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Crowds celebrating Dublin Pride last weekend Photo by: Google Images

Deputy Prime Minister Eamon Gilmore believes the “time has come” for same-sex marriage

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Crowds celebrating Dublin Pride last weekend Photo by: Google Images

Labour leader and deputy leader Eamon Gilmore is now the most senior politician to step out in support of gay marriage in Ireland. Gilmore said this weekend during Dublin’s Gay Pride celebrations that the issue of gay marriage will be included in the upcoming constitutional convention.

TheJournal.ie reported  on Tanaiste Gilmore’s remarks made on Saturday while he was speaking at Merrion Square, the culmination point of Dublin’s annual Gay Pride Parade.

Said Gilmore in what is now considered a “historic” statement, “I believe that in certain key areas, our laws are out of step with public opinion. I don’t believe for example that it should ever be the role of the State to pass judgement on whom a person falls in love with, or whom they want to spend their life with.”

“That is why the issue of same-sex marriage is to be included for consideration by the constitutional convention. I believe in gay marriage. The right of gay couples to marry is, quite simply, the civil rights issue of this generation and, in my opinion, its time has come.”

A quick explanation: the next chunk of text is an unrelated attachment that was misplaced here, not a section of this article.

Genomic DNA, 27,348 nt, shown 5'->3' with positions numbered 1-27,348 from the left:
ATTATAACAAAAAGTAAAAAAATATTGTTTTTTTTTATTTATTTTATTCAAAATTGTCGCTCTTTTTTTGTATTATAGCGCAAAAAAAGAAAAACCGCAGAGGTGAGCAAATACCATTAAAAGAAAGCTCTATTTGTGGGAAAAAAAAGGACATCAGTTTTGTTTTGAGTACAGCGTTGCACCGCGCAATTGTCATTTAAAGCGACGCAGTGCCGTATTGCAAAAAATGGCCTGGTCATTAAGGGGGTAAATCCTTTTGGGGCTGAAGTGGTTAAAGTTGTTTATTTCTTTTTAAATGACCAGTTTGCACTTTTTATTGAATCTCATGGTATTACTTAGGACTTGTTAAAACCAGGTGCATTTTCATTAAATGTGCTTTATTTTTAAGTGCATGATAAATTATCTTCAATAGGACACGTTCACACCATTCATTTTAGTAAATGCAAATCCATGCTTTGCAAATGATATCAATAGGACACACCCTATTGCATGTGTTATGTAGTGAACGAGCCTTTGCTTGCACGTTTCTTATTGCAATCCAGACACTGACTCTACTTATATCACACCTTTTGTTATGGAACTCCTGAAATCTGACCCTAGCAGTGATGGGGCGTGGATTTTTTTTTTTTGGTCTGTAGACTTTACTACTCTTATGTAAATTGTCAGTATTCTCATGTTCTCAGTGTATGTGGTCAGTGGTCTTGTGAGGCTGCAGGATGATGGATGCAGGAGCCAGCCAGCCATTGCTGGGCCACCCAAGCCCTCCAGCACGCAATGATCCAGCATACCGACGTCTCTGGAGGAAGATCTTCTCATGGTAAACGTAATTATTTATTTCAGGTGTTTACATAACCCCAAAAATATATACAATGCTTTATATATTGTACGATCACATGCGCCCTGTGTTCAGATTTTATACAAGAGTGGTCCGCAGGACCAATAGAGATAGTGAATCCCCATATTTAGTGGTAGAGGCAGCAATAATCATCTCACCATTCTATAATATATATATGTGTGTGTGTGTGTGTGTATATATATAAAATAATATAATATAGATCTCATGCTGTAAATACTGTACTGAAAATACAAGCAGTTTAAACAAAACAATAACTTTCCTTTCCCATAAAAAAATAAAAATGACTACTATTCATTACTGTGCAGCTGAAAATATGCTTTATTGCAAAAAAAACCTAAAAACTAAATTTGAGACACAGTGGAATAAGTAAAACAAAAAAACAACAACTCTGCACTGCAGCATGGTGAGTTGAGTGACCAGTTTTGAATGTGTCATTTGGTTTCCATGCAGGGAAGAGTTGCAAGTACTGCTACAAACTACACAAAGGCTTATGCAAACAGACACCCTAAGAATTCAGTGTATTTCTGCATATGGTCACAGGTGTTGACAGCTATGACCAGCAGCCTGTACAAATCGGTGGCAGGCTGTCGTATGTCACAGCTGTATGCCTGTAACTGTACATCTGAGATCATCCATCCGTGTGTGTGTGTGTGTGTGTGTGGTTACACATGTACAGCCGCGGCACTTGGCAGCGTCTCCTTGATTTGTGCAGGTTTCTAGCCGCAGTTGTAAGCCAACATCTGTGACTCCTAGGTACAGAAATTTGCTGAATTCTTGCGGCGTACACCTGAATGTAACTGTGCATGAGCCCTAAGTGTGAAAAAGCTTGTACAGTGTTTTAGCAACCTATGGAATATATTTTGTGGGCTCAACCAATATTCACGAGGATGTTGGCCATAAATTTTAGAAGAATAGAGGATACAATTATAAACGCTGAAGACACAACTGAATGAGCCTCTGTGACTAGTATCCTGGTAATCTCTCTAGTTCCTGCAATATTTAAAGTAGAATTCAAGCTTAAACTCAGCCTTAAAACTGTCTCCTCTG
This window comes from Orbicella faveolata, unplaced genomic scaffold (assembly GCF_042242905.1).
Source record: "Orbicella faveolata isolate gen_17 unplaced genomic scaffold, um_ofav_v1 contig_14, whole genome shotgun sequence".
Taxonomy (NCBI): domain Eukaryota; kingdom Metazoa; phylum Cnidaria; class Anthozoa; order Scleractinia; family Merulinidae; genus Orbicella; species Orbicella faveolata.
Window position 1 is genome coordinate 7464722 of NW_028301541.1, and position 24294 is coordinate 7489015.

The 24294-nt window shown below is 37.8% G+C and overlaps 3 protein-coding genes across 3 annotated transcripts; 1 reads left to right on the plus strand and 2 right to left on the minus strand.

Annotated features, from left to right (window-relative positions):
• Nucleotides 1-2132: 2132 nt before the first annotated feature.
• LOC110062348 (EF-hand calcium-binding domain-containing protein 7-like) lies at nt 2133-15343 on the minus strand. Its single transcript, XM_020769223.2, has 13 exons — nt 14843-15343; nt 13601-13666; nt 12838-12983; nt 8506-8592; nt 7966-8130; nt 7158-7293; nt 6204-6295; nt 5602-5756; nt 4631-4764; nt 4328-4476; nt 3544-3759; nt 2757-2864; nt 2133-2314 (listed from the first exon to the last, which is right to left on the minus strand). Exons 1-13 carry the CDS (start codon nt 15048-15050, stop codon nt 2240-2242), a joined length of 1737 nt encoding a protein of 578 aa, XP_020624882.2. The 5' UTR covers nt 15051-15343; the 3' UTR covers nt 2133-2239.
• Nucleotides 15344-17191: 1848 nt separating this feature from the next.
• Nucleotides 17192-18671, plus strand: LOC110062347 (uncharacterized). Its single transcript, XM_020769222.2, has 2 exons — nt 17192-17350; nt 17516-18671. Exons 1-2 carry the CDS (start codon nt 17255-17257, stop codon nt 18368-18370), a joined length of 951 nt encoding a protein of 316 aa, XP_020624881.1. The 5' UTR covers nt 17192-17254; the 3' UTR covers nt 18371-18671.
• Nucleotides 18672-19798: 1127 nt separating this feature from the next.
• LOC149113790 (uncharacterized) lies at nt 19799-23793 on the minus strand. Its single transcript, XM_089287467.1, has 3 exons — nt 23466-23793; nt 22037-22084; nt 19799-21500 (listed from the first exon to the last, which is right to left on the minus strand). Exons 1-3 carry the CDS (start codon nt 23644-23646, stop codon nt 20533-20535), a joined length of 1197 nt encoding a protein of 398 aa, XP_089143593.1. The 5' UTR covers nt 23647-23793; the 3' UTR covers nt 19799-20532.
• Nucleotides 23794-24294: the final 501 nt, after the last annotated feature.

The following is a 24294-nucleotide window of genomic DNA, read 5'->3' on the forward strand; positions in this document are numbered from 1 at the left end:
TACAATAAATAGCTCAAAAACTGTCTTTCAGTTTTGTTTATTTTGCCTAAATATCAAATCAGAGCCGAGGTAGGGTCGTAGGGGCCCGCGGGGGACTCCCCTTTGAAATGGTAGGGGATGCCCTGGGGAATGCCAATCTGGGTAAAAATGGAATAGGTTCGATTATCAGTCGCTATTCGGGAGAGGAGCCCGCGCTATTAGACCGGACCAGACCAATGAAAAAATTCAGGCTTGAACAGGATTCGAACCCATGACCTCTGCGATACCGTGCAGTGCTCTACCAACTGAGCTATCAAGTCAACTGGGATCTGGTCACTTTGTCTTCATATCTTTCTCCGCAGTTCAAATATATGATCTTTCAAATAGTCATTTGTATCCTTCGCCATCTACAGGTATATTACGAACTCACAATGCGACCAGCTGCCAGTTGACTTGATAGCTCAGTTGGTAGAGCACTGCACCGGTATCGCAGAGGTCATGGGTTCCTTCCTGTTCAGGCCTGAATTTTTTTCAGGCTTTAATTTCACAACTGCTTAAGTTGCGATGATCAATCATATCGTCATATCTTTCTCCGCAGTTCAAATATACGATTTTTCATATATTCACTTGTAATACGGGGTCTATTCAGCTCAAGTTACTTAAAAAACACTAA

Kieran Rose, chairman of the Gay and Lesbian Equality Network, responded to Gilmore’s statement by saying “To move to marriage now and provide full Constitutional equality for lesbian and gay people is not a massive legislative leap; it is an incremental step, building on the success of our Civil Partnership legislation.”

By coming out in support of same-sex marriage, Gilmore falls in line with a Red C poll conducted earlier this year which found that more than 70 per cent of people believed that same-sex marriage should be allowed under the Irish constitution.

Gilmore offered his historic comments during Dublin’s 29th annual Gay Pride celebrations. For the first year ever, members from every political party had representation at the capital city’s festivities, which were marked by a parade attended by nearly 30,000 people.

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